Can Marine GPS Help Police Catch Boat Thieves?

Boat theft is becoming an increasingly large problem in Florida and in coastal towns all around the United States. While boat theft has always been a risk for boat owners, it has more recently become a bigger problem. Police, marina owners and boat enthusiasts are all working together to help combat the growing problem. Marine GPS units are a more recent development that allows boat owners to chart their courses without the use of a map or other device. Like the ones found in cars, the marine GPS units are able to track exactly where the boat is by using a satellite device; these units allow boaters to understand where they are and can help them figure out where they need or want to go. Marine GPS units are valuable can help police track boat thieves by showing the location of the boat, giving an estimate of where the boat is going next and allowing police to stay one step ahead of the thieves.

Police use GPS units that are placed in cars nearly everyday to help recover stolen vehicles. These marine GPS units work nearly the same as on-land units do and they are able to tell police and law enforcement specialists where the boat is. As long as the thief has not disabled the GPS in a boat, police will be able to see on a detailed map exactly where the boat is at any point in time. This helps them recover the boat by giving them a location where they can simply go to and catch the thief while recovering the boat. The major problem with marine GPS is that boat thieves may disable the unit or may simply disconnect it and toss it into water or land, leading police on a trail that ends in a dead end.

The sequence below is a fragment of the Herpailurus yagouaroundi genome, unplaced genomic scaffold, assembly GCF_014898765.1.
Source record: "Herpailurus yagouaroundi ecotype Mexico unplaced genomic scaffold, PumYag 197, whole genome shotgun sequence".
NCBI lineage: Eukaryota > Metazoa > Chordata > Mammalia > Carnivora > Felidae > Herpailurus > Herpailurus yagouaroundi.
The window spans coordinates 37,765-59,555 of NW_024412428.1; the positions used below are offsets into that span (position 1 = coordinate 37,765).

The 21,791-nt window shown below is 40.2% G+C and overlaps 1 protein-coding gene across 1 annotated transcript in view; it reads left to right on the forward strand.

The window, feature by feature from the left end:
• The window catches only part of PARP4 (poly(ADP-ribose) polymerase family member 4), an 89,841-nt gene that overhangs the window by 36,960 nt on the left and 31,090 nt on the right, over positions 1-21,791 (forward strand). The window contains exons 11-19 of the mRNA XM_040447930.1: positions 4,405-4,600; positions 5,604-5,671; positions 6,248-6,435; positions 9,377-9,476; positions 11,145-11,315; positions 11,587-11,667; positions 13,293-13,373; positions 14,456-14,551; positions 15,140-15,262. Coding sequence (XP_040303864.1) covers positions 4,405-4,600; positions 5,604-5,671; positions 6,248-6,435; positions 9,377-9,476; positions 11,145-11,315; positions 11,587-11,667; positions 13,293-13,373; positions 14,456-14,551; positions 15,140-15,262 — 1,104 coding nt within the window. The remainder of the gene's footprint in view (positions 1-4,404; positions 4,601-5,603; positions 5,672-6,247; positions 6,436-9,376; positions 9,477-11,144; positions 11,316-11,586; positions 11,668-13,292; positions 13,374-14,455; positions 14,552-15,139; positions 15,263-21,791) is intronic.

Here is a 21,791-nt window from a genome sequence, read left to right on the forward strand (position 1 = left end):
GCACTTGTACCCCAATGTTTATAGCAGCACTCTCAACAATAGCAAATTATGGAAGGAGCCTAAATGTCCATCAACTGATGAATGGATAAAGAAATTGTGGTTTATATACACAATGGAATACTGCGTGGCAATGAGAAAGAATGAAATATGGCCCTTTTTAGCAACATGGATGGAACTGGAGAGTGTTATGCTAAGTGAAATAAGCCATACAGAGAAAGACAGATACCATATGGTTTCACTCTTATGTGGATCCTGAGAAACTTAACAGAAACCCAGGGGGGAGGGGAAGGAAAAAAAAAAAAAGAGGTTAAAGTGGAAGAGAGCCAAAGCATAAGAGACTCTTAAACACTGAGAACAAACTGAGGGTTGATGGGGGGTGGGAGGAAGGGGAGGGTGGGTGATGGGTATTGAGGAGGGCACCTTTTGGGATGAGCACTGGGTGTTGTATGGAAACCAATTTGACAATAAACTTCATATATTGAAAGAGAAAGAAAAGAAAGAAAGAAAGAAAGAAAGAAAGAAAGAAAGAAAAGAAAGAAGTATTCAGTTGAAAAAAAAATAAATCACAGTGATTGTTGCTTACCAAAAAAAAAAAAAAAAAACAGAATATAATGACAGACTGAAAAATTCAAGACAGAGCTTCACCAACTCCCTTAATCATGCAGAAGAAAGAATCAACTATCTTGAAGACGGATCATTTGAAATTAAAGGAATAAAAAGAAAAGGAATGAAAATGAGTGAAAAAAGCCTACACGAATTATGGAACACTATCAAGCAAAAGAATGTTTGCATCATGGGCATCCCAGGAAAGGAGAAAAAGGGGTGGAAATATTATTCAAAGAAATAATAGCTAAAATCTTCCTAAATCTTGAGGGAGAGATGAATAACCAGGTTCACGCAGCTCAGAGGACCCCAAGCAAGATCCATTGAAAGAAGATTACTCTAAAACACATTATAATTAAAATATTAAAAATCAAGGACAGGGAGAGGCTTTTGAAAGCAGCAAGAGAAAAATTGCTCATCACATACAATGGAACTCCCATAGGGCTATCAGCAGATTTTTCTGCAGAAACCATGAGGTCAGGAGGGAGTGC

Many GPS units allow boaters to track the course that they wish to take before they begin their journey. It gives specific pin points throughout their course until they reach their destination, often even giving an exact latitudinal and longitudinal location. Police are able to look at a course that is tracked on a remote GPS and see the way a boat thief is planning on taking. They will not only know the destination that the thief is heading for, but they will also know which way the thief is going to take to get to that destination. The problem with tracking a course is that a thief could track a course and end up taking a different way to throw police off of the trail. This is a very real possibility, but some thieves are caught up in the moment with adrenaline and do not think to trick the police.

Staying one step ahead is one of the most important aspects to catching a criminal. A marine GPS will allow police to do this. Even GPS units that are disabled can sometimes still be found using the satellite technology that allows them to look. Police can find the location of the GPS even if it is turned off or disabled. Most times, they can do this without the GPS alerting the criminal that they are being tracked. A GPS that has been tossed into the water or left on land can also be valuable to police who are tracking the criminal. While it may not give an exact location of the criminal and the boat, it will tell police some of the places the thief has been. A dropped GPS will not find the criminal, but will give police some clues as to the direction in which the thief is traveling and has been.

A GPS might seem like a great investment for boating trips to ensure that boaters don't get lost, but it is also a valuable investment in the event that the boat would ever be stolen. Police can use the GPS in a variety of ways to track a boat thief, and the GPS will allow the boat owners a better chance of recovering their boat. Choosing the right marine GPS that is a high quality model will be even more valuable to police when looking for a stolen boat. While the initial cost may seem expensive for a marine GPS, boat owners will save a lot of money in the end by being able to recover a stolen boat.